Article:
Narasimharaju centenary
Popularly known as Hasya Chakravarthy (Emperor of Comedy), TR Narasimharaju was a superstar of Kannada cinema from 1954 to 1979

‘My religion is to make people laugh’: Remembering Narasimharaju on his birth centenary

The year 2023 is important for the 89-year old Kannada cinema, as it is the centenary of four prominent Kannada film personalities. They are VK Murthy, the first cinematographer to receive the Dada Saheb Phalke award; actor, producer, director, and documentary filmmaker MV Krishnaswamy; filmmaker SK Ananthachary; and TR Narasimharaju, the greatest comedian Kannada cinema has seen.

The 14th edition of the Bengaluru International Film Festival (Biffes) paid tribute to all four film personalities, who contributed to the growth of Kannada cinema in its initial days. Nevertheless, Biffes paid rich tribute to VK Murthy and MV Krishnaswamy by screening their films and holding seminars on their contribution to Kannada and Indian cinema. The organisers of Biffes conveniently forgot to extend a similar gesture to Ananthachary and Narasimharaju.

Had he lived, Narasimaharaju, the “Chaplinesque actor” of Kannada cinema, would have celebrated his 100th birthday on Monday (July 24). But sadly, the Kannada film industry, especially the Karnataka Film Chamber of Commerce (KFCC), the umbrella body of Kannada cinema, has forgotten the contribution of Narasimharaju.

“It is a tragedy that the Karnataka government failed to recognise his contribution. He never even got an award from the government,” said a senior actor who spoke to The Federal on condition of anonymity. But Narasimharaju’s family has planned a series of programmes to mark the actor’s birth centenary.

Narasimharaju centenary
Narasimharaju and Dr Rajkumar in a still from Kannada film ‘Goa Dalli CID 999’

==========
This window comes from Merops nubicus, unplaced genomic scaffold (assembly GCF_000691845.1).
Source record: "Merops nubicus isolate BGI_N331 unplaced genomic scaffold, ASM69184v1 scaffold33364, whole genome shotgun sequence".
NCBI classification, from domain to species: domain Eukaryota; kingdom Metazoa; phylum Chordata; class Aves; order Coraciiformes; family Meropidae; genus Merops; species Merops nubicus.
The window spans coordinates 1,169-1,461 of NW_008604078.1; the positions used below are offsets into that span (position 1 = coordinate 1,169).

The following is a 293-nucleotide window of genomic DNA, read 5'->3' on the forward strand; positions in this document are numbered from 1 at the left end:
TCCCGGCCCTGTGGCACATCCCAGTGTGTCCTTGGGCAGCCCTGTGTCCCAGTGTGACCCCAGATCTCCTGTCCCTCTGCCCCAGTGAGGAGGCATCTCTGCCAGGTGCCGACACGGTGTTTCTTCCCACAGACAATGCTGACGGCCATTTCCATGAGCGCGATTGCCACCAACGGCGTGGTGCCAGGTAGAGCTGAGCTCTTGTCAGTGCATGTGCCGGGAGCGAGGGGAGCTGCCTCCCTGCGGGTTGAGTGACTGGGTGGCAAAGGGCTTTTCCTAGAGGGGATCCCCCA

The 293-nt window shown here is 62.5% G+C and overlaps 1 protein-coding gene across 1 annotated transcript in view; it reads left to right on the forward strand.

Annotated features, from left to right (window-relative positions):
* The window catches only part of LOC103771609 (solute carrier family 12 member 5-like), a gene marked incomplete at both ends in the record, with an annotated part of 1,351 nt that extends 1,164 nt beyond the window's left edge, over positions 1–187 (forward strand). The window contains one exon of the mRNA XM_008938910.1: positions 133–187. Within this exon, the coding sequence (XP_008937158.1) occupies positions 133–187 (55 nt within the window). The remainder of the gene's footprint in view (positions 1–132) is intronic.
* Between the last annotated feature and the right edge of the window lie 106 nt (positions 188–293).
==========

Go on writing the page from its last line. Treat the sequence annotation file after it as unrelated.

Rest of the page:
“Greatest comedian of all time”

Popularly known as Kannada film’s Hasya Chakravarthy (Emperor of Comedy), Tipaturu Ramaraju Narasimharaju was a superstar of Kannada cinema for nearly 25 years from 1954 to 1979. Kannadigas preferred to watch Kannada movies only if Narasimharaju starred in them. According to renowned filmmaker-actor-comedian Dwarakeesh, “Narasimharaju is the greatest comedian of all time”.

“During those days, directors used to book his dates first, before asking the male or female lead. Producers and directors even used to consult Narasimharaju on the selection of cast. I consider myself lucky to have worked with a legendary actor like him,” Dwarakeesh had said during the celebration of Narasimharaju’s 98th birthday.

“It was difficult for filmmakers to write a script excluding Narasimharaju and TN Balakrishna in the cast. That was the kind of influence Narasimharaju had in Kannada cinema,” says Bhagavan, one of the prominent Kannada filmmakers.

Also read: Karnataka Budget 2023: Nothing to cheer for Kannada cinema

Over 250 films in 25 years

“Narasimharaju specialised in roles that expected perfect comic timing. In his career of 25 years, he acted in over 250 films. He was the embodiment of comedy, as Narasimharaju was a complete comedian. His natural acting, swagger, dialogue delivery and his very appearance evoked hearty laughter,” recalled film critic Lakshmana Kodas, in his volume on Narasimharaju released by KFCC on its 75th year of existence.

Narasimharaju was greatly influenced by Charlie Chaplin and Raj Kapoor. His build, body language, and unique mannerisms were perfect for the role of a comedian. “There is no doubt the thespian left an indelible impression on the minds of the Kannada audience,” observed R Basavaraju in his work Tumakuru Zille Ranga Kalavidaru.

A product of professional theatre

Like hundreds of film personalities who built Kannada cinema brick by brick, Narasimharaju was also a product of professional theatre. In fact, Kannada cinema has an umbilical-cord relationship with professional theatre.

Born on July 24, 1923, in Halkurike village of Tiptur taluk of Tumakuru district, Narasimharaju made professional theatre his home when he was just four. It was his uncle Lakshimipathiraju, an actor in Sri Chandramouleshwara Nataka Sabha run by noted theatre actor CB Mallappa, who introduced four-year-old Narasimharaju to theatre. As a child artiste, Narasimharaju essayed the roles of Prahlada, Lohitashwa, Krishna, Makaranda, in various plays of Nataka Sabha.